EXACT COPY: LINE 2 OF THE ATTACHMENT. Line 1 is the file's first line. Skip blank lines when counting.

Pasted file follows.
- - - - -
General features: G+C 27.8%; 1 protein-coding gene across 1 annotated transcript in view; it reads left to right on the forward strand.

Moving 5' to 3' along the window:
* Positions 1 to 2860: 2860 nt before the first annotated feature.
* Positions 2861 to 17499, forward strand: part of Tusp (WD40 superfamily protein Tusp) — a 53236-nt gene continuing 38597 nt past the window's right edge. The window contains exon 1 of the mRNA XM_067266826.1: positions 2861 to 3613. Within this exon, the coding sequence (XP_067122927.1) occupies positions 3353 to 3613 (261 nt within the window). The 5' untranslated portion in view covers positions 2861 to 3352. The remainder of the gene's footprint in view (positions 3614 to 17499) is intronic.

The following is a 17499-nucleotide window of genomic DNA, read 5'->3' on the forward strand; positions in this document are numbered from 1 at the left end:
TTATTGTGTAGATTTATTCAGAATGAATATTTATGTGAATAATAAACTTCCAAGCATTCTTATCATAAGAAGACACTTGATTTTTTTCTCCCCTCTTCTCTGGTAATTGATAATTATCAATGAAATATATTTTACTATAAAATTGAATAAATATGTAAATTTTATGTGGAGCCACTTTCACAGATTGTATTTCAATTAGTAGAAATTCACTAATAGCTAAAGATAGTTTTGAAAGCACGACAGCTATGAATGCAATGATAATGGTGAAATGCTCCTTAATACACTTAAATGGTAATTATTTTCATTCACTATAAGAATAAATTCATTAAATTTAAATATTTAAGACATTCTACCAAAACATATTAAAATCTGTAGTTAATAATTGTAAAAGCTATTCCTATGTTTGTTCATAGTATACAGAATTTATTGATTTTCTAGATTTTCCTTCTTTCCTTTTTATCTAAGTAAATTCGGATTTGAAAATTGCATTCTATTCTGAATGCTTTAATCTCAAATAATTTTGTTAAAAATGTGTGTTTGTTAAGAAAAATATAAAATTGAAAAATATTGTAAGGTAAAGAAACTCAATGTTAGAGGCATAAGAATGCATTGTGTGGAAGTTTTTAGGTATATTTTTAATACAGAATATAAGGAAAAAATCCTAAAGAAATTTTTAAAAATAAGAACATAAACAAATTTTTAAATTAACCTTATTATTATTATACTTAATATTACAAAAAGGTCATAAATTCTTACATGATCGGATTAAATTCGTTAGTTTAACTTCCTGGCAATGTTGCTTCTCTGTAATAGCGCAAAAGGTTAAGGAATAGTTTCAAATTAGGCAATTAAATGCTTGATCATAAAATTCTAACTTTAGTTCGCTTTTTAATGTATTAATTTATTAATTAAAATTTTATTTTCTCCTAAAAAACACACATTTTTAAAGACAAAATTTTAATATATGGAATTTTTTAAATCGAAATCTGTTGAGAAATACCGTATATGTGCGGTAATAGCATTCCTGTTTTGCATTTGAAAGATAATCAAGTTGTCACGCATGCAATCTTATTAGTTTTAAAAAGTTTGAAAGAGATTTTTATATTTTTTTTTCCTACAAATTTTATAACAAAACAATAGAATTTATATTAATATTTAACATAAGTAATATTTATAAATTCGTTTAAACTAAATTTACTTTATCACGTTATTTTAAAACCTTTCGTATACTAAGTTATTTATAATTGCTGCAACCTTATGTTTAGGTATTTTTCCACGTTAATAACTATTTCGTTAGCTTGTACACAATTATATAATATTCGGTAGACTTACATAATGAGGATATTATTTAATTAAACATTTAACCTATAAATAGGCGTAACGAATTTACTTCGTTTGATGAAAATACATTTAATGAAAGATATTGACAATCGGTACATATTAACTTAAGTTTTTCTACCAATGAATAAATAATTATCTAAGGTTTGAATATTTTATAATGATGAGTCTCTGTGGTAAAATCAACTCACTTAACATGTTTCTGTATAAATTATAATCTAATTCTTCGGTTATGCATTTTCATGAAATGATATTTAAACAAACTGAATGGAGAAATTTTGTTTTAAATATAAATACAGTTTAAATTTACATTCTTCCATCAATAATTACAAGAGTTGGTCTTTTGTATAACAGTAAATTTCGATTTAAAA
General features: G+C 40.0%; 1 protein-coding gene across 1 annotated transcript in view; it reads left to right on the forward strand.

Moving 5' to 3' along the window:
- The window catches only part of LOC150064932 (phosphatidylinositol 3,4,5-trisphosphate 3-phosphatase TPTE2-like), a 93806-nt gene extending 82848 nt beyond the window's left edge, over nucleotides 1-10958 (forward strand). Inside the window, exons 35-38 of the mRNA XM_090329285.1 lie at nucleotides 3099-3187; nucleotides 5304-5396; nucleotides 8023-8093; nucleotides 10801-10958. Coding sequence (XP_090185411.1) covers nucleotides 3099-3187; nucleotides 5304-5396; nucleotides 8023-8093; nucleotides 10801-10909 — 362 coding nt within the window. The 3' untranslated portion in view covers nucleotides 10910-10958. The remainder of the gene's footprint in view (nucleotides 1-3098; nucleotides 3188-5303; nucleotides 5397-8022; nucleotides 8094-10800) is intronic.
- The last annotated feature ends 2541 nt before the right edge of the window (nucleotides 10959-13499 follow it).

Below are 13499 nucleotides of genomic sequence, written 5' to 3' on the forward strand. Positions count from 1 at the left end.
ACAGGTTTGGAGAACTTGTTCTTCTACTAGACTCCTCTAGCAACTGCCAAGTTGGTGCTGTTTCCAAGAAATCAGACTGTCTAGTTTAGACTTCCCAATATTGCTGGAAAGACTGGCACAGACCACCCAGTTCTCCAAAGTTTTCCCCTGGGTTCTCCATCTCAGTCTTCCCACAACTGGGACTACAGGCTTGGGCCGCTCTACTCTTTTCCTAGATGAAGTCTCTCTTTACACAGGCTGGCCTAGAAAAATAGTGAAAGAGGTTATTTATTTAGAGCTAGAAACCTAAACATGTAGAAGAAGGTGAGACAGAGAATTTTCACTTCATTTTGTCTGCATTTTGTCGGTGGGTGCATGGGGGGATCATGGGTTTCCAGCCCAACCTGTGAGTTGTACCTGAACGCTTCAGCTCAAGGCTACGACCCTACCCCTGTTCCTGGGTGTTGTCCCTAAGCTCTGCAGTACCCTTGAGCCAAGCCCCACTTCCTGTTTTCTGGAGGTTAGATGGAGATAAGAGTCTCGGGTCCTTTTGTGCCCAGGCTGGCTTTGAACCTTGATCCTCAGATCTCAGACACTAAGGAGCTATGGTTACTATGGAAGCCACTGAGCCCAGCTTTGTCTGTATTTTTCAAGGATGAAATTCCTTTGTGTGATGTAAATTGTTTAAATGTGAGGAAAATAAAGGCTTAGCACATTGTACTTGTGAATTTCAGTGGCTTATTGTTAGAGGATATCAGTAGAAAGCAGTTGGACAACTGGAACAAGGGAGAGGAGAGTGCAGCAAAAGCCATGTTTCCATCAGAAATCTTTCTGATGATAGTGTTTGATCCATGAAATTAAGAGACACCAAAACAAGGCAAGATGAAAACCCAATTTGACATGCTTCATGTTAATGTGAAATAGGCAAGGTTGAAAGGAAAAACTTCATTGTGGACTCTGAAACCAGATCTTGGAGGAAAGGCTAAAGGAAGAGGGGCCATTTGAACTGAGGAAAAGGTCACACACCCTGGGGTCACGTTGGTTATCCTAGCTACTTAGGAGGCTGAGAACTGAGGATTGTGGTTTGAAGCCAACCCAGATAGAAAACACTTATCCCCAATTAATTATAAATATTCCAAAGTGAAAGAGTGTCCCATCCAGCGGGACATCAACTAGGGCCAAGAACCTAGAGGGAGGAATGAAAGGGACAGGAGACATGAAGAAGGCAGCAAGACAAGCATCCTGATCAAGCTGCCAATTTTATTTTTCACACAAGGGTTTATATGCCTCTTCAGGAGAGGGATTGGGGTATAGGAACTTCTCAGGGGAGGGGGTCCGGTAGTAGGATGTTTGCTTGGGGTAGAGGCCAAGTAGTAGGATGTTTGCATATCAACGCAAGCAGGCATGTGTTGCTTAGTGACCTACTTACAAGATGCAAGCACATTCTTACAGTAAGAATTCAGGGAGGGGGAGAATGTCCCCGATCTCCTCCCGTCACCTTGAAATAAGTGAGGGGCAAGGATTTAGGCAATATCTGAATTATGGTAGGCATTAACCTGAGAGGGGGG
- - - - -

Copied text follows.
Moving 5' to 3' along the window: